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J Invasive Cardiol. 2006 Jul;18(7):E203-6.

Very late bare-metal stent thrombosis. A case report and review of the literature.

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Interventional Cardiology Division, SUNY Downstate Medical Center, Brooklyn, New York, USA.


Stent thrombosis is a catastrophic event characterized by the acute thrombotic occlusion of a previously-stented segment of a coronary artery. It usually presents as an ST-segment elevation myocardial infarction and/or death, and most commonly occurs within the first several weeks after stent placement. Stent thrombosis is classified as either subacute stent thrombosis (SAT), occurring within 30 days of stent placement, or as late stent thrombosis (LST), occurring after 30 days. While very late stent thrombosis (VLST), occurring beyond 1 year, is not uncommon with the use of drug-eluting stents, it is distinctly unusual with the use of bare-metal stents. We report a case of very late thrombosis of a bare-metal stent occurring 717 days after implantation.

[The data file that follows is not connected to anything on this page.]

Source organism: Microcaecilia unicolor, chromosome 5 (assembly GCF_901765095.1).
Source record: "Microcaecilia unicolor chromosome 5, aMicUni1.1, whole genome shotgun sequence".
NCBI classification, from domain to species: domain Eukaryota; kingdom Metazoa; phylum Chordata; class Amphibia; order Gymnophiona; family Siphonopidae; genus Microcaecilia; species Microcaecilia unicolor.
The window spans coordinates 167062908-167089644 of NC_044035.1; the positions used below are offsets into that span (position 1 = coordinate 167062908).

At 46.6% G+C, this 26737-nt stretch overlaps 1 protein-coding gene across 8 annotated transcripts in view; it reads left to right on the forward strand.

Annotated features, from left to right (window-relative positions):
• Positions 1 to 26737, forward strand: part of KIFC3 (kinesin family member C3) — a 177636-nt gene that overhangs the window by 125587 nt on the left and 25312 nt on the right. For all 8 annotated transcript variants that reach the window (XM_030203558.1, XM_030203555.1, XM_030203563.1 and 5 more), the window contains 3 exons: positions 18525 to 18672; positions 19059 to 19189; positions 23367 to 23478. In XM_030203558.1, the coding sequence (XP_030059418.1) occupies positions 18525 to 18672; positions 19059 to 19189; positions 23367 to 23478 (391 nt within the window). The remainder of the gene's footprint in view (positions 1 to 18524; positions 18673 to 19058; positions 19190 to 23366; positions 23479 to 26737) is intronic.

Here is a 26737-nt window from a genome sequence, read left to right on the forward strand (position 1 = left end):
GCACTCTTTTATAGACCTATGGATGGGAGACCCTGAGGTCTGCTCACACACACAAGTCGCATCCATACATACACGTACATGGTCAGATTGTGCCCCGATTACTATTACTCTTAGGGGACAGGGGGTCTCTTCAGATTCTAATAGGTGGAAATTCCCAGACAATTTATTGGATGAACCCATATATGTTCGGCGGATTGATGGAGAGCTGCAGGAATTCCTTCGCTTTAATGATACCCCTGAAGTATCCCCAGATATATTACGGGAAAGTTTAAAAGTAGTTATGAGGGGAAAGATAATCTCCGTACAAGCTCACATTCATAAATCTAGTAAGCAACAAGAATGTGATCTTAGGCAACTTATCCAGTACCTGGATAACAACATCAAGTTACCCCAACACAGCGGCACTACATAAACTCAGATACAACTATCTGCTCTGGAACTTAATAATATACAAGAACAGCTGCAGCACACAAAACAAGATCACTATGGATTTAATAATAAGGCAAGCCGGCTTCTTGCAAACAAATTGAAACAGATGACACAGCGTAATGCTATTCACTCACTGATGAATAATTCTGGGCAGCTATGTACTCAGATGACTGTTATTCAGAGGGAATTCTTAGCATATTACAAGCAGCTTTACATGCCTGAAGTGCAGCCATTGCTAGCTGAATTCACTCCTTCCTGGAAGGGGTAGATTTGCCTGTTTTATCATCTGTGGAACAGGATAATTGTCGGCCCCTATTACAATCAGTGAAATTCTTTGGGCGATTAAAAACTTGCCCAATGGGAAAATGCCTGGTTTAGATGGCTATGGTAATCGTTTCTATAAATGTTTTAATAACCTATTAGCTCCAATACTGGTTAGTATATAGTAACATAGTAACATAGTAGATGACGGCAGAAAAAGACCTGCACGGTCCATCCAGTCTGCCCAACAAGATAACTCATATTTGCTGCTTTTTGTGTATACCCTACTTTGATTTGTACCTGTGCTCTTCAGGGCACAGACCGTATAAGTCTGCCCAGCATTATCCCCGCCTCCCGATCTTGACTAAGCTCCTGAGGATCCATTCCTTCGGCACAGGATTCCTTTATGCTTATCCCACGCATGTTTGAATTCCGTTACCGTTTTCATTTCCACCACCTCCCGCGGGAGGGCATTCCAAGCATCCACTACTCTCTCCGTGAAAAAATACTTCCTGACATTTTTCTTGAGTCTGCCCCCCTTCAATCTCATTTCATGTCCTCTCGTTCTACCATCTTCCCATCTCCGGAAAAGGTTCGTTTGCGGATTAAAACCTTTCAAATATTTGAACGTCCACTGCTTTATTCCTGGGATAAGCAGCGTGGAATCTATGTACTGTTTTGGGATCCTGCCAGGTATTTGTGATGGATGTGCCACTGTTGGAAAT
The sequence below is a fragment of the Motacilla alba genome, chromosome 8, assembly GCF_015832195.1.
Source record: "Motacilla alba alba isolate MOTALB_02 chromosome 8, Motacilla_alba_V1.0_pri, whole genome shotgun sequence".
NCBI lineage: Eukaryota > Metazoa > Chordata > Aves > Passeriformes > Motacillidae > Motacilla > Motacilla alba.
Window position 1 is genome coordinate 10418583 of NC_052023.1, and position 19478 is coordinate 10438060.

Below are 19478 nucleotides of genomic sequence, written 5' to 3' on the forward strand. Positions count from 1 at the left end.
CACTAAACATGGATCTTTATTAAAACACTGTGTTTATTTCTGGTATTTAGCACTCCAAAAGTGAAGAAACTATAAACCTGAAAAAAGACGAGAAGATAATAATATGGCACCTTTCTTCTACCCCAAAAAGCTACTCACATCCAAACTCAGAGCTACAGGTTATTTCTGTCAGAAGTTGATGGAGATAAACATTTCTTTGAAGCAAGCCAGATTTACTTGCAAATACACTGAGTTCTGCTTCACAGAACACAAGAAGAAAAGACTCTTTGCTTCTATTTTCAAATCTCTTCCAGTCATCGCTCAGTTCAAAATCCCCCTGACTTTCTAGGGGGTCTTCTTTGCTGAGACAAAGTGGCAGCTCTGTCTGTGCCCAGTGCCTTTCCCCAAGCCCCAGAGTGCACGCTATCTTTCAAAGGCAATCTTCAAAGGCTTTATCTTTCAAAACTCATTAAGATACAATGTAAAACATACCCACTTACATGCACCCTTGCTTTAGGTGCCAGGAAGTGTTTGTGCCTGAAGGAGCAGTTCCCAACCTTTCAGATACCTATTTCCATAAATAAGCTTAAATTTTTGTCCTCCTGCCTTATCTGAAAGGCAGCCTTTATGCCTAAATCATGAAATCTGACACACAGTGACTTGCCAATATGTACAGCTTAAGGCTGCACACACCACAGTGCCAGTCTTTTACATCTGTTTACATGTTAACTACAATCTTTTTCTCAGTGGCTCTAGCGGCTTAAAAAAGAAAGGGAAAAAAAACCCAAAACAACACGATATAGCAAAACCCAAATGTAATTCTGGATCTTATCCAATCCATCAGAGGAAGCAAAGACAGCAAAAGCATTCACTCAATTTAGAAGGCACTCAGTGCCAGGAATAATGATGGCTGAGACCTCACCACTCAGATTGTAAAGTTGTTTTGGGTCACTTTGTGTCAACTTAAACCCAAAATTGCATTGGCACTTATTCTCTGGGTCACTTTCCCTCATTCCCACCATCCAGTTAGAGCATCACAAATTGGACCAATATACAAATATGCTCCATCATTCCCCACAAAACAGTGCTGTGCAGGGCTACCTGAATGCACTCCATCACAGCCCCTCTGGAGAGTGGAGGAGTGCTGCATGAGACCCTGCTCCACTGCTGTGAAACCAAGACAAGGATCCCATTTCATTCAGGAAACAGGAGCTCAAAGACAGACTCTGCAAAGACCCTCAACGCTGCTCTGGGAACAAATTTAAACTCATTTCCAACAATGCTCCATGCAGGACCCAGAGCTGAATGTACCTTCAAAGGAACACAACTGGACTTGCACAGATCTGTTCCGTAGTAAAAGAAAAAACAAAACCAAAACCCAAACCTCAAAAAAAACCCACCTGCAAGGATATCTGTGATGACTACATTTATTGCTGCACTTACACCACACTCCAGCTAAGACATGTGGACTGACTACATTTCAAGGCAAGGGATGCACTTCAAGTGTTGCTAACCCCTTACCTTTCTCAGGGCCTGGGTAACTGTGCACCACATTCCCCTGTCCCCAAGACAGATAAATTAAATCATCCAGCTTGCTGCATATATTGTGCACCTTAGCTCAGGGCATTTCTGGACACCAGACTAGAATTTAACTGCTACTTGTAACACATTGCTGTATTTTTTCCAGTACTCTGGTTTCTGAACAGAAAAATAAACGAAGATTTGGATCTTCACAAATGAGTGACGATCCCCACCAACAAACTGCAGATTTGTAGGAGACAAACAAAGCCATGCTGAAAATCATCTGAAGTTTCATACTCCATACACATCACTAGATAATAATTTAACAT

[Indexed for MEDLINE]

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